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I don’t really like to shop. It feels like a pretty big waste of time, not to mention a waste of money. But I know that a lot of people are the exact opposite.

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After leaving the Grand Canyon, we began the final day of the road trip to L.A. All of my previous trips to the Grand Canyon had stopped there so I was curious about the topography of southeast CA. You leave the Canyon behind pretty quickly to be replaced by just a lot of desert, and then there was the inspection station, as a sort of “welcome to California.”

That was when I noticed that the interstate was suddenly being taken over by boats and jet skis. Truck after truck pulling devices for the water crowded the road. (Boats were far and few between through AZ.) I-40 goes along the edge of the Mojave Desert. It seemed quite strange.

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I expect that a variety of things will strike me as odd about CA and particularly L.A. in the first few months of living here. I wrote a long post about a few of these seeming oddities, but rather than waiting to give you one novel-sized post, I’m going to do a series of much shorter posts. This is the first in that series.

Two months ago on a quick trip to check out the city of L.A., I couldn’t understand why there were so many cops on the streets. They were everywhere!  I saw a police vehicle every few minutes while driving around. Perhaps I was in a high enforcement area at the time, although I doubt it. Dallas uses a lot of red light cameras for enforcement. Actually, it’s a full fledged program. That means the city can use their officers in other ways. There’s a big debate about the implications of traffic light cameras. This is a good summary and assessment of the situation. In Dallas (which is clearly a car culture), police are very rare on interstates or major roads. Clearly, enforcement is dealt with differently in L.A.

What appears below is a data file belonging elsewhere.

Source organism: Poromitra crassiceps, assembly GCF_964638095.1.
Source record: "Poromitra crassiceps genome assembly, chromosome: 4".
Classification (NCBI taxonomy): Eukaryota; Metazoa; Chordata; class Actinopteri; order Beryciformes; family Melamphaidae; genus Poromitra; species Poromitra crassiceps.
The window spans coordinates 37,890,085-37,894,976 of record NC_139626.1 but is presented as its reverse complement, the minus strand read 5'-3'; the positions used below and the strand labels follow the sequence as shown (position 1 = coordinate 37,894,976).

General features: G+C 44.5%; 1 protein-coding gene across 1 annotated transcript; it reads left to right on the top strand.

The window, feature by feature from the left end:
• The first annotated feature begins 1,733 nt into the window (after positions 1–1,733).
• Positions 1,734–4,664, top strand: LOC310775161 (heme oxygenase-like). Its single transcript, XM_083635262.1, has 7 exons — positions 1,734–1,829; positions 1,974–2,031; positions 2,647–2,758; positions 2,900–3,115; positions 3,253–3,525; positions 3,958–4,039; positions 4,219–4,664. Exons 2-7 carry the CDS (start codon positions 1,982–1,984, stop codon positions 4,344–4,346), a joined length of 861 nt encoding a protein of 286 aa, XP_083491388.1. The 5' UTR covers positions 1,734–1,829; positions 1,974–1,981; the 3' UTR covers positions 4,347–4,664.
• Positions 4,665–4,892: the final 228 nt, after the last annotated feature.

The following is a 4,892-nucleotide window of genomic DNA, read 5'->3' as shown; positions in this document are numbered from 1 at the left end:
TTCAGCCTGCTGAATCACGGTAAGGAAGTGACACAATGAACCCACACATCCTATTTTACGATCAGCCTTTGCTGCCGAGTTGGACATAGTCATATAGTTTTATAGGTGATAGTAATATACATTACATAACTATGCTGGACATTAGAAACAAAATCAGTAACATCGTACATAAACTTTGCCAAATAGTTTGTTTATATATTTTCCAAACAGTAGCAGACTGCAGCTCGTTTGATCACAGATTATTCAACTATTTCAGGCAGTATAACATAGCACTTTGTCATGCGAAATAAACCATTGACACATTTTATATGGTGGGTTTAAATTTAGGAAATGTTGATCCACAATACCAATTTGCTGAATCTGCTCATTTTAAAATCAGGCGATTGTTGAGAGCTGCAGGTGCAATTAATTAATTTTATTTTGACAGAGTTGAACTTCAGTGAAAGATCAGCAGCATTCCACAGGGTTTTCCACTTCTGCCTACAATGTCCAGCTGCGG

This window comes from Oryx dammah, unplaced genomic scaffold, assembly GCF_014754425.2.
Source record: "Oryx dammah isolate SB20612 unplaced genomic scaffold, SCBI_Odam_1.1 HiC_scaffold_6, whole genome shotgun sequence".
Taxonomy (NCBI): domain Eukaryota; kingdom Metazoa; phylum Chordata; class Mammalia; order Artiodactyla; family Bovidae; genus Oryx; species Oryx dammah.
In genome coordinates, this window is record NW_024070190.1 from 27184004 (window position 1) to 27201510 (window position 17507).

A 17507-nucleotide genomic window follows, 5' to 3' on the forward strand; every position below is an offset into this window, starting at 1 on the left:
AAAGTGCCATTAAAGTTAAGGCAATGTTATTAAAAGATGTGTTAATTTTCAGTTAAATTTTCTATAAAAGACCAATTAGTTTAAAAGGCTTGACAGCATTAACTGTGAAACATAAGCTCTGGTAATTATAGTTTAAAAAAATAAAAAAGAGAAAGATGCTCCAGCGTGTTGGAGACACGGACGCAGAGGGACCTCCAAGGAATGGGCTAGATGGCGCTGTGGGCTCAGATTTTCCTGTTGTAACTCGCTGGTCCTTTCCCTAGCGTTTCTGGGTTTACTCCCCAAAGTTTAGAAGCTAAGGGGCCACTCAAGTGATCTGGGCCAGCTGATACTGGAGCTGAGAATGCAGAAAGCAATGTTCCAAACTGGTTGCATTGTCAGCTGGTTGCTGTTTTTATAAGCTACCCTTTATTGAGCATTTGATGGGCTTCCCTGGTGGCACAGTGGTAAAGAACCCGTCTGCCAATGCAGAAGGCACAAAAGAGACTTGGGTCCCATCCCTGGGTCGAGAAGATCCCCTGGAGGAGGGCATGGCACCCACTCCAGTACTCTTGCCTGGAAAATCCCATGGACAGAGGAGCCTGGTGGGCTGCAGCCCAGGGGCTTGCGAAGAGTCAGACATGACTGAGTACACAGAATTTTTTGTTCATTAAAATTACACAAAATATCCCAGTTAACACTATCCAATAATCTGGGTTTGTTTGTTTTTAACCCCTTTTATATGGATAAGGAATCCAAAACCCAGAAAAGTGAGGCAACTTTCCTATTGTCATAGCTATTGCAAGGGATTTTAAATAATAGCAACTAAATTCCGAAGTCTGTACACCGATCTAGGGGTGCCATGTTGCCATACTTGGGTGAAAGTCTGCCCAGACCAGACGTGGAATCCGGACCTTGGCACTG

So I suppose I shouldn’t have been so surprised that upon reaching the CA border there was an inspection station. (Honestly, I thought it might be a sort of immigration station, especially since it was on the border with AZ.)

The following transpired: An agent glanced in the car and, upon seeing the cooler in the backseat, riffled through it to pull out the remaining apples I bought at the grocery store 2 days earlier. She “confiscated” them and handed us a notice that the car had been “inspected” for the safety of CA agriculture.

Now I am fully aware of what invasive species can do to landscapes. (I did a stint on the Utah Conservation Corps several summers ago where we battled a few of them.) But the process just reminded me of when I returned from a semester abroad (during the Mad Cow scare of 2001) and the customs agent took my orange (that I had picked up in Schiphol airport but not eaten on the plane). Or the more recent example is the entire 3-1-1 liquids inspection to fly, which we all know is meaningless. My guess is that those apples will be burnt in some huge incinerator, just like the mounds of oranges burnt in The Grapes of Wrath (we are in CA after all).